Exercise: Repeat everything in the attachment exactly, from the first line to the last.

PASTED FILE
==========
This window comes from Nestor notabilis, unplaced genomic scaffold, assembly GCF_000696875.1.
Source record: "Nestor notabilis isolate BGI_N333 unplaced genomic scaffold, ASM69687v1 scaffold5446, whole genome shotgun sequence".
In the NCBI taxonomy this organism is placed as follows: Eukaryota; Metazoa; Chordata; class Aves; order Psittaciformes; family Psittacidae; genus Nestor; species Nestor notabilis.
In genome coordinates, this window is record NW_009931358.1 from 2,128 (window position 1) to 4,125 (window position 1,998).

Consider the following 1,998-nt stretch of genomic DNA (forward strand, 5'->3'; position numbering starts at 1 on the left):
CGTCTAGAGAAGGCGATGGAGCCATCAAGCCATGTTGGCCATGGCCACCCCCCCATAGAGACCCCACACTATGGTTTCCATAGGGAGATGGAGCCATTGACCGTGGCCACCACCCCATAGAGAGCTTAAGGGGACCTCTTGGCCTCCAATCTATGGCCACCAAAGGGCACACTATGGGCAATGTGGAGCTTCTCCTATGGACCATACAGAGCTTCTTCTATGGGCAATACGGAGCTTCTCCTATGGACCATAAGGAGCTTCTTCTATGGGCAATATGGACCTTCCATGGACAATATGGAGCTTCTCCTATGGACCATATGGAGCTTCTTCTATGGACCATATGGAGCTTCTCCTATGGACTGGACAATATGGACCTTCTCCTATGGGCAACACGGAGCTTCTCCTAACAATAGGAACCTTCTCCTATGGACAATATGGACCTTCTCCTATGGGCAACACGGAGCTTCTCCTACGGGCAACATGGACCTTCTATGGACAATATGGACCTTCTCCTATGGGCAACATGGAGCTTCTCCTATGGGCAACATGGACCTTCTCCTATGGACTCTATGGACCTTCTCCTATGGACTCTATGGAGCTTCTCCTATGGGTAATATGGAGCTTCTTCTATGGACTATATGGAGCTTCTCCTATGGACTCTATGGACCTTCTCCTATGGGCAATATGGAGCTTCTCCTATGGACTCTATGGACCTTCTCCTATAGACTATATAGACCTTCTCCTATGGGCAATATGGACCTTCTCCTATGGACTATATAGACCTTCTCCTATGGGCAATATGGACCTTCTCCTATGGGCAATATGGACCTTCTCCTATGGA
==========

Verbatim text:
This window comes from Nestor notabilis, unplaced genomic scaffold, assembly GCF_000696875.1.
Source record: "Nestor notabilis isolate BGI_N333 unplaced genomic scaffold, ASM69687v1 scaffold5446, whole genome shotgun sequence".
In the NCBI taxonomy this organism is placed as follows: Eukaryota; Metazoa; Chordata; class Aves; order Psittaciformes; family Psittacidae; genus Nestor; species Nestor notabilis.
In genome coordinates, this window is record NW_009931358.1 from 2,128 (window position 1) to 4,125 (window position 1,998).

Consider the following 1,998-nt stretch of genomic DNA (forward strand, 5'->3'; position numbering starts at 1 on the left):
CGTCTAGAGAAGGCGATGGAGCCATCAAGCCATGTTGGCCATGGCCACCCCCCCATAGAGACCCCACACTATGGTTTCCATAGGGAGATGGAGCCATTGACCGTGGCCACCACCCCATAGAGAGCTTAAGGGGACCTCTTGGCCTCCAATCTATGGCCACCAAAGGGCACACTATGGGCAATGTGGAGCTTCTCCTATGGACCATACAGAGCTTCTTCTATGGGCAATACGGAGCTTCTCCTATGGACCATAAGGAGCTTCTTCTATGGGCAATATGGACCTTCCATGGACAATATGGAGCTTCTCCTATGGACCATATGGAGCTTCTTCTATGGACCATATGGAGCTTCTCCTATGGACTGGACAATATGGACCTTCTCCTATGGGCAACACGGAGCTTCTCCTAACAATAGGAACCTTCTCCTATGGACAATATGGACCTTCTCCTATGGGCAACACGGAGCTTCTCCTACGGGCAACATGGACCTTCTATGGACAATATGGACCTTCTCCTATGGGCAACATGGAGCTTCTCCTATGGGCAACATGGACCTTCTCCTATGGACTCTATGGACCTTCTCCTATGGACTCTATGGAGCTTCTCCTATGGGTAATATGGAGCTTCTTCTATGGACTATATGGAGCTTCTCCTATGGACTCTATGGACCTTCTCCTATGGGCAATATGGAGCTTCTCCTATGGACTCTATGGACCTTCTCCTATAGACTATATAGACCTTCTCCTATGGGCAATATGGACCTTCTCCTATGGACTATATAGACCTTCTCCTATGGGCAATATGGACCTTCTCCTATGGGCAATATGGACCTTCTCCTATGGA